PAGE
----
Yesterday was another “9/11 Remembrance” day. I saw a considerable amount of flag-waving yesterday and a lot of “Never Forget.” The appropriate people paid appropriate amounts of attention to the nineteenth anniversary of our day of ignominy. All-in-all, another day to remember when a group of Really Bad People attacked Our Greatest City and killed Three Thousand People. Never Forget.
I have a different take on yet another remembrance of 9/11 Day.
This 9/11 day was in the midst of a pandemic that is now killing about three-thousand Americans each week. And has been killing three-thousand Americans each week for several months, with no end in sight. The rage I feel comes from knowing this body-count is largely self-inflicted, the result of a fool of an inept sociopath occupying The People’s House who was put there by votes of Americans who yesterday were the loudest in Remembering 9/11.
This is also a few days past the fifteenth anniversary of Hurricane Katrina’s landfall on the Mississippi Gulf Coast. At the time, it was called one of the worst natural disasters in American history. No one “Remembers” this disaster, even though over 1000 people died among wreckage of the Mississippi Gulf Coast and several thousand more people died in the flooded city of New Orleans. As a survivor of Hurricane Katrina, this amazing lack of American memory leaves me feeling raw.
A Native New Yorker
I consider myself a Native New Yorker; the product of a childhood growing up in the suburban Long Island shadow of The City. I watched the World Trade Centers being built. Since joining the navy and leaving New York in June 1974, I’ve lived and traveled over most of the US. I’ve seen how people in different parts of the US live. I continue to be proud of my New York upbringing, and consider myself an expat of one of the world’s greatest cities.
However, after joining the navy I can barely remember a day going by when I didn’t experience or witness some form of mockery about being a New Yorker. It always seemed to be the same people; people from southern states or the mid-west, growing up in rural areas, who seemed to believe their lifestyles made them more wholesome and pure, more “American,” than people of New York. They exhibited a smugness that I never understood, best exemplified by a frequent comment of “I’m so sorry for you. I don’t understand how anyone could live there.”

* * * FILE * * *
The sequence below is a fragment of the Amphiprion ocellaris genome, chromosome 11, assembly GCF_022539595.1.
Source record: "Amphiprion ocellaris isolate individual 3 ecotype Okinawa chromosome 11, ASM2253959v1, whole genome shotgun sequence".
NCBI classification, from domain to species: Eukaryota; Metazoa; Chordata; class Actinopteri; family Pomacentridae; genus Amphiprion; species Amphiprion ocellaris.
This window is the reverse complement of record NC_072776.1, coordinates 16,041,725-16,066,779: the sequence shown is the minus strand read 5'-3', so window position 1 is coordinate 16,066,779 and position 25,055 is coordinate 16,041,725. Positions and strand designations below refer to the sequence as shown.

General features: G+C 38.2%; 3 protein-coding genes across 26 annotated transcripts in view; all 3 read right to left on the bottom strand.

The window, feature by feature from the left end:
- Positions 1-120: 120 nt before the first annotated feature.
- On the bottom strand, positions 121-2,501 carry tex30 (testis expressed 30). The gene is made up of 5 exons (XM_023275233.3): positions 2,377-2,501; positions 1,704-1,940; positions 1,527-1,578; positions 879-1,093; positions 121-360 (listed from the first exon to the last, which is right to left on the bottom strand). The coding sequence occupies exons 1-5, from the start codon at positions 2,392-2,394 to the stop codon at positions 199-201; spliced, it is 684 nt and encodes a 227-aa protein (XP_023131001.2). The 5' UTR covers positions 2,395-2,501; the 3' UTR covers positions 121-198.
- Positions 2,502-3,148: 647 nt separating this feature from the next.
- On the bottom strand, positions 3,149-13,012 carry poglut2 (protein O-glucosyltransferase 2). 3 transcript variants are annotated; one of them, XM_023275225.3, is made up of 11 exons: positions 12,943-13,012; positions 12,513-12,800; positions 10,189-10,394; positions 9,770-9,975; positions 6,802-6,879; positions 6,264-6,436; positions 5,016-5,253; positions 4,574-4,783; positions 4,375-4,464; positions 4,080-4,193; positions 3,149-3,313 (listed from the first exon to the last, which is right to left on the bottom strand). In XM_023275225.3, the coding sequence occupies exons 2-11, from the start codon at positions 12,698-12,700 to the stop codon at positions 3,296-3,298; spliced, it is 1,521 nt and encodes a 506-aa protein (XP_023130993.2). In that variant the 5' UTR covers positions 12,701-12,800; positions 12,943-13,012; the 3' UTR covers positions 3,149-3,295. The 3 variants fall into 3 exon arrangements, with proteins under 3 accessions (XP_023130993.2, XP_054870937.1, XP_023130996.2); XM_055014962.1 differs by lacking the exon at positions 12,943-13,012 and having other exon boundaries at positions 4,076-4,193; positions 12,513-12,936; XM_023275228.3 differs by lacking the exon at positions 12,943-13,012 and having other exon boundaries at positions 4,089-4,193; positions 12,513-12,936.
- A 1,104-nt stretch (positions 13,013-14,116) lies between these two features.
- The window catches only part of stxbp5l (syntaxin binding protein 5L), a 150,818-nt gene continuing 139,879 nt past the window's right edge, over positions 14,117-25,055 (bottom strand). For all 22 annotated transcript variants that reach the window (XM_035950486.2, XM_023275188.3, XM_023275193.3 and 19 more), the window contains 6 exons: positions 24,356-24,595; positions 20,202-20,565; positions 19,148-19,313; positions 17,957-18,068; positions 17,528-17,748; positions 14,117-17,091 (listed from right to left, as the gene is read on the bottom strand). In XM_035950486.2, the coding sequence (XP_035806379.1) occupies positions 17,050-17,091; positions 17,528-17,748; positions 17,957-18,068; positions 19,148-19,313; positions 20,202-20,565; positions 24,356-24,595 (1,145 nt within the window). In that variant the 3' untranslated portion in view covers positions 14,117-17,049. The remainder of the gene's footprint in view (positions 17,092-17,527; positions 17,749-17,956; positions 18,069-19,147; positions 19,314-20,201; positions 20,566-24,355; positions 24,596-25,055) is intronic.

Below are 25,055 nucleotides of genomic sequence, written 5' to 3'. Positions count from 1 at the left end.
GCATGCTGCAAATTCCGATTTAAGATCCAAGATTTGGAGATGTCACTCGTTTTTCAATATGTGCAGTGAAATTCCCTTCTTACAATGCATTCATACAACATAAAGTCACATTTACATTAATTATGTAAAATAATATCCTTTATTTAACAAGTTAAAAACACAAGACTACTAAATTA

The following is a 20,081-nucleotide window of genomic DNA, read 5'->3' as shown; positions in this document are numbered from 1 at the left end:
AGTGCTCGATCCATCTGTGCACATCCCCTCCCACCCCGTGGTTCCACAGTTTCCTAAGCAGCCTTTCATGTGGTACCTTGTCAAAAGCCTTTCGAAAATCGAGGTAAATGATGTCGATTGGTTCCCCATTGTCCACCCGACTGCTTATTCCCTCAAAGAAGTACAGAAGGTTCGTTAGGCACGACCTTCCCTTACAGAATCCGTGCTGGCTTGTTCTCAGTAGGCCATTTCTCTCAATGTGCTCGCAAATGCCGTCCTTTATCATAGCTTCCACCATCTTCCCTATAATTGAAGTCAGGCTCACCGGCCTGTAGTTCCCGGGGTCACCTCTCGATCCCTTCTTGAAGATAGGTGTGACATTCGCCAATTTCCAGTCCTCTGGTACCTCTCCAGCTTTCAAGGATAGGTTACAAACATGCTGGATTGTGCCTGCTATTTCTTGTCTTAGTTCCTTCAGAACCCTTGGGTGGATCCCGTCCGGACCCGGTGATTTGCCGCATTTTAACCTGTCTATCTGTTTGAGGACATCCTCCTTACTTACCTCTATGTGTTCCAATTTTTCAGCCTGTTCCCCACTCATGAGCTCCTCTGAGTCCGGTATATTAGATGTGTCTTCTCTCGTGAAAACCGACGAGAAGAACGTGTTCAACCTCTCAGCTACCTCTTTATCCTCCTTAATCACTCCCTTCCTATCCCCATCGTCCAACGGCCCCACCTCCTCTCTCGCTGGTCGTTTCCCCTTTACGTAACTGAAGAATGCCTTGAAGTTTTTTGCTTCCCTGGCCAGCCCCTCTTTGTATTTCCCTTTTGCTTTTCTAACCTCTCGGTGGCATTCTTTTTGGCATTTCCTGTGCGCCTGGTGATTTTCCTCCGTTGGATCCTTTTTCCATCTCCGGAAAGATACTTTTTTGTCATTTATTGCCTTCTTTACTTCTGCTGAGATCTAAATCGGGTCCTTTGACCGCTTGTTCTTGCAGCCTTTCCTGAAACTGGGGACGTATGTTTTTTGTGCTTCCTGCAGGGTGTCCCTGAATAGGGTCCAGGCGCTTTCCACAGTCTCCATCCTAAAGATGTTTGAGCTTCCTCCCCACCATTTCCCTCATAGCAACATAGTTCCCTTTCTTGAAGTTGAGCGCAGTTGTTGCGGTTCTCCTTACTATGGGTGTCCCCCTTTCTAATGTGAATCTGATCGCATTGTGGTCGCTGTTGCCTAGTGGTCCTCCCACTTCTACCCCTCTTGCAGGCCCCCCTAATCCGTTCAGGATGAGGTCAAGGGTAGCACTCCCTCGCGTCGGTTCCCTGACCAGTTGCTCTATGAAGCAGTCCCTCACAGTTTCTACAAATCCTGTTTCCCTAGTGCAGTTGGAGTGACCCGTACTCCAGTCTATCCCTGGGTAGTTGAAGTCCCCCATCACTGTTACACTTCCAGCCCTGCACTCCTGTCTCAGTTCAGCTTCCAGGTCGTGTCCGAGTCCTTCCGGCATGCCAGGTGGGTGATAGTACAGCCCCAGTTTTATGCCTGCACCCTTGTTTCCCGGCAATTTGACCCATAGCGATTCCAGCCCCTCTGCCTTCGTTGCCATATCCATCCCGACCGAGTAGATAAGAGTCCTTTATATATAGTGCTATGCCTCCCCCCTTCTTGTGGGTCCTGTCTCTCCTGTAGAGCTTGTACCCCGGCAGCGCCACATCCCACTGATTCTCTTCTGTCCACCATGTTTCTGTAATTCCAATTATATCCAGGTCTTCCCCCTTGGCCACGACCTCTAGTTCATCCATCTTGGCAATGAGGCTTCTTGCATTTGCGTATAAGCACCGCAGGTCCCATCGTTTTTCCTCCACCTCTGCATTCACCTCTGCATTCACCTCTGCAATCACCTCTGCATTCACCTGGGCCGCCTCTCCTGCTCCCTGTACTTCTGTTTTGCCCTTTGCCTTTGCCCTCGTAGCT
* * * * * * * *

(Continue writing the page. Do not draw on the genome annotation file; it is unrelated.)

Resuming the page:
I think the peak was late 1975 to early 1976, when New York City was experiencing serious financial problems. It was when our never-elected Republican President Ford announced he would block any federal bailout of New York City. I remember listening to my senior navy crew members pontificate on how New York City was a cesspit that needed to collapse and be flushed out to sea. Then those people would mock me for being angry about their pontificates.
I internalized this mockery for too many years, until I worked past it and learned to tell people mocking my hometown to go fuck off (or some politer version, depending upon circumstances). This mockery continued when I moved to the Mississippi Gulf Coast. There, some of the mockery was generalized as my being “A Yankee,” but too much was pointedly about being from New York City.
September 11, 2001
That mockery changed on September 11, 2001. I distinctly remember on September 10, 2001, my Mississippian office-mates listening to Rush “Dittohead” Limbaugh during lunch break and laughing about something-something-New York that Dittohead was ranting about. Within twenty-four hours those same people, along with Dittohead, were screaming that the terrorists who attacked Our Greatest City all needed to die.
Of all the events I remember from that horrible day, I specifically remember that it was the first day since June 1974 I had ever heard any non-New Yorkers say nice things about The City.
After September Eleven
Afterwards, I had to put up with the chest-thumping antics of people who formerly mocked New York cheering on military actions to Avenge Our Dead. Those people didn’t seem too upset when news broke that our Republican-controlled federal government lied about the air quality around the world trade center wreckage, putting work crews at increased health risk.
I heard a lot of people venerating the 9/11 first responders – firefighters, police, and medics – who risked their lives trying to help others on that horrible day and the days immediately following. I later heard those same people venerate the workers who toiled for months to clear out wreckage. Then, those same people expressed tremendous outrage when they were asked to use tax money to cover the healthcare costs of those first responders and workers.
Somehow, all the people who yesterday were Remembering 9/11 somehow missed one of the day’s other big stories – the Trump administration has siphoned $4 million from the funds dedicated for healthcare expenses for those first responders.
I’d wait for the screams of outrage, but I know better. This is only New Yorkers affected.